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Friday, December 21, 2018

DAVID DAMANTE LOOKING FOR A NEW VICTIM...ALREADY?! Just Two Days Before Government Prosecutors Filed Response To David Damante's Appeal Of His 14-Month Probation Revocation Sentence, His “WriteAPrisoner.com” Profile Shows He's Already Looking For A New Victim: “Are YOU That Lady?”

David Damante, who is currently serving a 14-month sentence for violating the terms of his supervised release, has already begun laying the groundwork to his next victim. Even if his pending appeal is denied, Damante is scheduled to be sprung from federal stir next summer.

Damante's WriteAPrisoner.com profile went live December 16, 2018--just two days before government prosecutors responded to his November 28, 2018 appeal of his current sentence.



Here's Damante's silky spiel:

Hi there, I hope you're doing well. 

I'm new to this internet correspondence thing, so bear with me. I recently just got out of a situation and now I'm looking to get to know a lady that can adjust to my alpha personality traits and enjoys being with me for who I am and will not be judgmental, as I have absolutely no time for those ladies that are like that. 

I'm "That Guy", physically fit and toned, 6'4, smart, intellectual, charismatic, sensual, and successful! 

I am looking for that special someone but not wanting to settle. I'm looking for a lady that is health conscious and physically fit, independent, financially stable, and not always relying on me as the sole provider. 

I appreciate when a lady reciprocates. 

Are YOU that lady? 

I have a big heart, I'm easy going, with a very diverse background. I will listen and pay attention to you. I expect my lady to have very good communication skills as do I. 

To me, honesty, ethics, loyalty, and having good values are what I live by and expect from my friends and acquaintances as well as the lady in my life. 

As I mentioned before I am new to the internet scene. I'm here on a probation violation and I will not bore you with the circumstances leading up to my current situation as I'm more interested in YOU! Unless of course, it comes up in conversation. I cannot look back into the past, I must focus on moving forward. If any of my profile is an issue for YOU, I understand. 

However, I believe in being transparent and upfront so this doesn't come back on me 360. 

If you're the type of lady that can see in the grey, I would be most definitely happy to correspond with you and if it is to our liking, find a time for a meet and greet.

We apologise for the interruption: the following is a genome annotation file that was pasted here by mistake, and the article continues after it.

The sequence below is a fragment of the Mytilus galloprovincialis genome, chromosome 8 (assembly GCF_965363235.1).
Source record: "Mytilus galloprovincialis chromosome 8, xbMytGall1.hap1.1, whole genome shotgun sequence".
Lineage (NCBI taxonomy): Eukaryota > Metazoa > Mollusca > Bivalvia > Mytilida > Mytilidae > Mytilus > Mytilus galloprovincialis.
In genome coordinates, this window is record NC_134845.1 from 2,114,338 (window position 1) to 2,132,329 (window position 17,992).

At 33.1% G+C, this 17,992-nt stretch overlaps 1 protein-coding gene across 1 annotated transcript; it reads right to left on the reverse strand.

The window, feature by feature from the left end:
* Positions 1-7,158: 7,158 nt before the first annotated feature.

Sincerely, David 

THE GOVERNMENT RESPONDS TO DAMANTE 

“The record shows that Damante continued in his criminal behavior in an effort to deprive his victims their due restitution, and he did so by repeatedly lying to the probation office and the court, affirmatively and by omission. The district court reasonably concluded that a 14-month sentence was necessary to impress on Damante that he could not continue with his deception by omission, obfuscation, and “get-rich-quick at the expense of others” schemes. Damante’s arguments ignore the record evidence, and in any event, do not show an abuse of discretion.” 

“The district court correctly accounted for the numerous and continuing breaches of the court’s trust and harm to the public. Damante all but admitted that his scheme was to keep restitution out of the hands of the victims he harmed, an especially egregious goal in light of the fact that he had not paid a cent in restitution in nearly a year. This too supports the district court’s focus on protecting the public.” 

In its December 18 response, the government responded to Damante, neatly knocking down his specious claims with something absolutely foreign to this felonious felon: the facts.

Beginning at the beginning...with Damante's federal criminal history:

In February 2011, Damante was indicted on five counts of wire fraud. 

The charges arose from Damante’s ownership of two companies, Sinymante Enterprises and Changing the Planet, which he used to defraud investors out of millions of dollars. 

To induce investors to part with their money, Damante falsely represented that he “facilitated and funded various investment projects and motion picture deals.”. Using Sinymante Enterprises, Damante solicited $1 million dollars under the guise that the money would be used to finance a “gold mine deal.” 

In reality, the money was used to finance Damante’s lavish lifestyle and his purchase of a Ferrari and Mercedes Benz for his personal use. Then, promising a high rate of interest return in “private placements” of “medium term notes,” Damante used Changing the Planet to induce investors into giving him $2 million dollars. 

Instead of delivering on his promises, Damante used the money to buy cars and a boat, gave money to his wife and mother, and withdrew cash for himself. Exploiting unwitting investors, Damante enriched himself to the tune of millions. 

Pretrial Release Violations 

At his initial appearance in March 2011, the district court released Damante pending trial on several conditions, which the court modified over time. 

Damante was not permitted to enter into any financial applications exceeding $1,500 without prior approval from the court. By July 2012, Damante sustained two violations while on pretrial release. The magistrate judge found that Damante had attempted to enter into a $1,650,000 loan transaction without notifying Pretrial Services or the court.